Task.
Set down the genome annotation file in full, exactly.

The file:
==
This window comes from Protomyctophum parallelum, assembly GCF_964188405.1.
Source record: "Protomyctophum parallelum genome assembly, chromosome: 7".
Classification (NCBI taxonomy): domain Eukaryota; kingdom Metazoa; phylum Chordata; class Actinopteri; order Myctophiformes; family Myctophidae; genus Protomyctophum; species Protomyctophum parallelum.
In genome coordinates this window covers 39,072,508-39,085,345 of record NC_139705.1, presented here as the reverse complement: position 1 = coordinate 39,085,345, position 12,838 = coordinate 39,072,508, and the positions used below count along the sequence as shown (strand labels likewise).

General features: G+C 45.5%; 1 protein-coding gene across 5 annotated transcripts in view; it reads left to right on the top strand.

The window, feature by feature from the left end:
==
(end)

This window comes from Protomyctophum parallelum, assembly GCF_964188405.1.
Source record: "Protomyctophum parallelum genome assembly, chromosome: 7".
Classification (NCBI taxonomy): domain Eukaryota; kingdom Metazoa; phylum Chordata; class Actinopteri; order Myctophiformes; family Myctophidae; genus Protomyctophum; species Protomyctophum parallelum.
In genome coordinates this window covers 39,072,508-39,085,345 of record NC_139705.1, presented here as the reverse complement: position 1 = coordinate 39,085,345, position 12,838 = coordinate 39,072,508, and the positions used below count along the sequence as shown (strand labels likewise).

General features: G+C 45.5%; 1 protein-coding gene across 5 annotated transcripts in view; it reads left to right on the top strand.

The window, feature by feature from the left end: